Judge accepts new reforms of Arizona death penalty protocols
A U.S. judge accepted on Thursday major revisions to Arizona’s death penalty procedures, such as eliminating paralytic drugs in lethal injections and giving witnesses more access to watch prisoners inside the death chamber, a lawyer for the death row inmates said.
The changes were part of a settlement reached in a 2014 lawsuit brought by seven death row inmates who argued Arizona’s lethal injection practices were experimental, secretive and caused inmates prolonged suffering.
On Thursday, U.S. District Judge Neil Wake in Phoenix signed an order that in effect authorized a deal reached between the state and the lawyers for death row inmates, according to Dale Baich, a lawyer for the death row litigants.
The agreement was announced last week in federal court in Phoenix.
The deal marked the first time a state had agreed to such major changes in its drug protocol and execution procedures because of prisoners’ complaints, Baich said.
Representatives for Arizona’s attorney general and Department of Corrections did not immediately respond to requests for comment.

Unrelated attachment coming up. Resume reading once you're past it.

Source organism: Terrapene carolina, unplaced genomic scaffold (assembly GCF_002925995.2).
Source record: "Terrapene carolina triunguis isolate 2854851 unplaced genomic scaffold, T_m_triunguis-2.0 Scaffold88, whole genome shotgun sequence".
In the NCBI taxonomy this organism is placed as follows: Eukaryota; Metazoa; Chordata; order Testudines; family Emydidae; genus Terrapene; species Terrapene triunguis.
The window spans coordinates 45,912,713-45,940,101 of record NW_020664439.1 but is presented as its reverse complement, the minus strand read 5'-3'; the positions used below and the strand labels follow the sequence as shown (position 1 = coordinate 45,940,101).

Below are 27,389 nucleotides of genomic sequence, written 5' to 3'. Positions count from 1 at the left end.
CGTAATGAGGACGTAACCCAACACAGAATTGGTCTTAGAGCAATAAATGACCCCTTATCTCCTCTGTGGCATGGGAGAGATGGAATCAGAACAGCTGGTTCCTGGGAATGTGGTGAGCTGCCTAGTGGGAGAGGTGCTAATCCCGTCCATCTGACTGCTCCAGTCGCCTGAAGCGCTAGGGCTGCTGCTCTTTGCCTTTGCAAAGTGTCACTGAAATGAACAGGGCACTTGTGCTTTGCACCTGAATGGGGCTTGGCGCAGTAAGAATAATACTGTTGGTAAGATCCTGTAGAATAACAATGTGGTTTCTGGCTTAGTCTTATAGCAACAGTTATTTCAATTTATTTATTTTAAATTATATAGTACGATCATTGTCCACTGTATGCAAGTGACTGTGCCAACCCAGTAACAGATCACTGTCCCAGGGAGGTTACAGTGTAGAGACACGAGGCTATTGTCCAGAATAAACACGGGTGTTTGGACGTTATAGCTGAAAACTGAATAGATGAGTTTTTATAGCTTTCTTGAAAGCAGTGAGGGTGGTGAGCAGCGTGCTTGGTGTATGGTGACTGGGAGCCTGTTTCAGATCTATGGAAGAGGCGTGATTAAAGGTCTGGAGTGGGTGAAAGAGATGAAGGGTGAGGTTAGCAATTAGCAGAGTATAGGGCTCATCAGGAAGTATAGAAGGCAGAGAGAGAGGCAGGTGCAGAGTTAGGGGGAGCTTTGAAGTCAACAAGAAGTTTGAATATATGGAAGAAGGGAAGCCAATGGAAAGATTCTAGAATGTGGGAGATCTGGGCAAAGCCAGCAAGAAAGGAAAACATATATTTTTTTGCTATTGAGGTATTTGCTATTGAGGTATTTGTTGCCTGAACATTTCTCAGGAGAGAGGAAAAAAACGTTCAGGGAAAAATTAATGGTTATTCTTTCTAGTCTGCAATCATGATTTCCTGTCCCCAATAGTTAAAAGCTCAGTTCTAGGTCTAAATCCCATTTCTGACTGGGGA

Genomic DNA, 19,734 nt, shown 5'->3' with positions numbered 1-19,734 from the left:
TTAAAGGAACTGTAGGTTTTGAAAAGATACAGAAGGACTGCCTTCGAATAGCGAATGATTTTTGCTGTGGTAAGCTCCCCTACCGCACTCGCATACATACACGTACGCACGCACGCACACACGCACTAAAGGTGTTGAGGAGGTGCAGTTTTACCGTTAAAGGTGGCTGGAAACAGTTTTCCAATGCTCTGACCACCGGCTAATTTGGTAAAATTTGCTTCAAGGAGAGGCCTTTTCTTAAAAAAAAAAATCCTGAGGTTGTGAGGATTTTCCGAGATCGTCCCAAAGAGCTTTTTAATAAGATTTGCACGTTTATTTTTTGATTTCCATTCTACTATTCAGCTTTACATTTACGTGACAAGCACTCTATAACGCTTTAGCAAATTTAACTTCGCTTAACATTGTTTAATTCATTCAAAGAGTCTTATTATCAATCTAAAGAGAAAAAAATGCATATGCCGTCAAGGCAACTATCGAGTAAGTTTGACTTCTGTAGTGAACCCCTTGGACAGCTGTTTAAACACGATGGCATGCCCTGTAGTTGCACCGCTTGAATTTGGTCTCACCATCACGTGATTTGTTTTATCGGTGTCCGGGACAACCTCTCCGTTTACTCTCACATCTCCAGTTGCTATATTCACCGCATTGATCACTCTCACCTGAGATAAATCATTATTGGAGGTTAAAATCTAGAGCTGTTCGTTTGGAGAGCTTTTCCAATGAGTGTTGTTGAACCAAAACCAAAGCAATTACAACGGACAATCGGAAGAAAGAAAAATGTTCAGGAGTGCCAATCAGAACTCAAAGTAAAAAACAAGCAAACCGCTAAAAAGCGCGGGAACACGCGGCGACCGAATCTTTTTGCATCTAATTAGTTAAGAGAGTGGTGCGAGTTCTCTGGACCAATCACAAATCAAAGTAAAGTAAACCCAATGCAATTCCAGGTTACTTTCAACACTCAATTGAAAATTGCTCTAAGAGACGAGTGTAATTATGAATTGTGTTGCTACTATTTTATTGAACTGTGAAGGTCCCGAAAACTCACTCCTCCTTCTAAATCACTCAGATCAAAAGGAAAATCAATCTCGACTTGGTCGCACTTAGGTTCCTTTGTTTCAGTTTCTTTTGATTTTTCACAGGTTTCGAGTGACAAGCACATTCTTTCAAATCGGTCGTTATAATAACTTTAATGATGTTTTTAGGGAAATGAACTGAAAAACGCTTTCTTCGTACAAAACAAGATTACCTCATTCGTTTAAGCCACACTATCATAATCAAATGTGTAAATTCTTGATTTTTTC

Lawyers for the inmates called on the state to drop the use of paralytic agents used to halt breathing, arguing the chemicals hid signs of consciousness and suffering during executions.
The state also agreed to limit the authority of the director of the department of corrections to change execution drugs, and allow a prisoner time to challenge any drug changes, Baich said.
States have been scrambling to find chemicals for lethal injection mixes after U.S. and European pharmaceutical makers placed a sales ban in recent years on drugs for executions because of ethical concerns.
In December, Arizona also agreed in the same case to stop using the valium-like sedative midazolam, or related products.
Midazolam has been used in troubled executions in Arizona, Alabama, Ohio and Oklahoma. In some instances, witnesses said convicted murderers twisted on gurneys before dying.
It also was used along with a narcotic in Arizona’s last execution – that of murderer Joseph Wood in 2014. Wood was seen gasping for air during a nearly two-hour procedure in which he received 15 rounds of drug injections. Lethal injections typically result in death in a matter of minutes.
Arizona also agreed under the settlement to allow greater transparency by letting witnesses view more of the execution process, including the moment the executioner administers the drugs intravenously, Baich said.
(Reporting by Eric M. Johnson in Seattle; Additional reporting by Jon Herskovitz in Austin, Texas; Editing by Bill Trott)